The wildest Classic ever?

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Darren Jacobson

HOUSTON, Texas — Jacob Powroznik offered the most intriguing prediction at Thursday’s media session, prior to the start of the GEICO Bassmaster Classic by DICK’S Sporting Goods.

“Things are going to happen in this Bassmaster Classic that I don’t think anybody has ever seen before,” he said.

Powroznik was mainly referring to the number of double-digit largemouth bass in Lake Conroe’s 21,000 acres, several of which are likely to be caught over the next three days.

“There are so many great big ones here,” he said. “You never know which flip or cast or pitch is going to be a 13-pounder. They catch ‘em in this lake all the time – 10s, 11s, 12s. Those are going to be the game-changers.

“Here, you could catch three fish a day and win the tournament. Three 9s is 27 pounds.”

But there is also the likelihood that a few anglers won’t weigh-in a single 16-inch keeper at the end of the day.

“If I had to put my money on what I was going to catch [Friday],” said Jason Christie, “honestly, I wouldn’t know where to drop the chip – from zero to 25 pounds. I think you’re going to see some guys not catch a fish. I’m scared enough that I’d lean to the bottom or middle for me. But also, if I were to have a good day, I’d be a little surprised but not shocked.”

Christie could have been speaking for about three-fourths of the 52-man field. There’s a lot more confusion than there is confidence going into Friday’s Day 1 takeoff. That’s mainly as a result of another factor that makes this Classic unique. 

“This is a much different Classic than any I can remember in that we’re dealing with prespawn, spawning and postspawn fish,” said Skeet Reese, who has qualified 17 times and won it in 2009.

Some anglers are dealing with that better than others. Among the puzzled is first-time Classic qualifier Jesse Wiggins.

“I haven’t figured out what’s going on,” he said. “I got some bites yesterday [in practice], but all three were when I was doing something different – three different depths and three different baits. So I’m still confused. I don’t really have a clue. I guess I’m just flying by the seat of my pants.”

That’s not necessarily a bad thing. Lake Conroe is changing by the day for sure, and maybe by the hour. The anglers practiced last Friday, Saturday and Sunday, then were off the lake for two days before Wednesday’s final practice day. 

“Those first three days of practice we had, I wiped them out [of my memory],” Powroznik said. “I started over yesterday. These fish were going to be doing one of two things: They were headed out [to deep water, postspawn] or they were headed in [to shallow water, spawning].”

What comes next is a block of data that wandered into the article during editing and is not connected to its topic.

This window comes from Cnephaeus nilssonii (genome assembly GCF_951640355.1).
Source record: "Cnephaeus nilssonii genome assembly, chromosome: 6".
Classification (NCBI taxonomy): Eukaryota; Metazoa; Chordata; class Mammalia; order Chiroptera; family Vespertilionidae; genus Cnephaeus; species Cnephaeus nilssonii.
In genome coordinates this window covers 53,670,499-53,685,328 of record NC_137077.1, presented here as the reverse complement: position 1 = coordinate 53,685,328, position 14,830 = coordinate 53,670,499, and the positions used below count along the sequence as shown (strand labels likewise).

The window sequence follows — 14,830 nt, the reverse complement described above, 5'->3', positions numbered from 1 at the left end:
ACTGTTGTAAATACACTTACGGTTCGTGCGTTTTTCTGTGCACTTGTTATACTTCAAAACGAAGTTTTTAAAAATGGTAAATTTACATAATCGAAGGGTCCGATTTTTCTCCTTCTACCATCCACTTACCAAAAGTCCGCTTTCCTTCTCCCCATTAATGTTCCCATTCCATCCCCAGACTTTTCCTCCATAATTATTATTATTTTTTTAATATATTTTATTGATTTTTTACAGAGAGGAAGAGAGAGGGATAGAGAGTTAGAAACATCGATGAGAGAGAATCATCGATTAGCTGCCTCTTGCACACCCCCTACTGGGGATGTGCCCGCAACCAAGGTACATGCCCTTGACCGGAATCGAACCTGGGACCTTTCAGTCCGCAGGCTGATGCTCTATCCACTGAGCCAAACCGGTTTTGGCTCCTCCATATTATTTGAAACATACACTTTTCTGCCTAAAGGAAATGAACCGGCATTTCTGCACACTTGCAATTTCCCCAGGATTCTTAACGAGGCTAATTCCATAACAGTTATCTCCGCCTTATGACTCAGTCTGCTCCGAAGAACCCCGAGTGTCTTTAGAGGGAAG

Powroznik smiled and added, “I’ll give you a little more insight [Friday] about which way I think they went.”

Unlike Wiggins, Powroznik at least thinks he’s got a clue. But the clues are revealing tough choices for some. 

“I’m bouncing things around in my head right now,” said Todd Faircloth. “What most people don’t understand is that not only is this a fishing derby, but it’s a decision derby as well. So much depends on where you start. Do you go left or do you go right? Do you go north or do you go south? I’m struggling a little bit with that right now.”

Defending champion Edwin Evers is one of the confident ones, saying, “I feel real good about it. This is a lake that I’d feel good about if I didn’t get to practice at all. You can catch ’em running a pattern. You don’t have to fish it the day before. You don’t have to be the first one to a particular spot. I love the lake.

“There are some big fish that are up on beds. That’s going to play a factor. But there are a lot of things going on. You can also catch some big ones out deep and in-between. I’m pretty excited about it.”

While Powroznik sounds like he’s dialed in on one pattern, he agrees with Evers that there are several ways to be successful this week at Lake Conroe, saying, “In my opinion, the top six in this tournament will be doing at least four different things to catch ‘em.” 

As to Powroznik’s prediction of events previously unseen in a Bassmaster Classic, Wiggins offered this: “I promise you’re going to see some big fish. We’re going to see some big ones. I’m not saying I’m going to catch them, but they’re in this lake, and these guys are the best.”

It’s not like there has never been a bunch of big bass weighed at a Bassmaster Classic. It was only three years ago when Paul Mueller set the Classic record for a five-bass limit with a total of 32-3 on Day 2 at Lake Guntersville. What’s unprecedented here is Lake Conroe’s abundance of big bass combined with the fact that the winning stringer could be caught anywhere from shallow to deep – prespawn, spawning or postspawn.

It may be confusing for many of the anglers now, but it promises to be an educational and exciting week for bass tournament fans.

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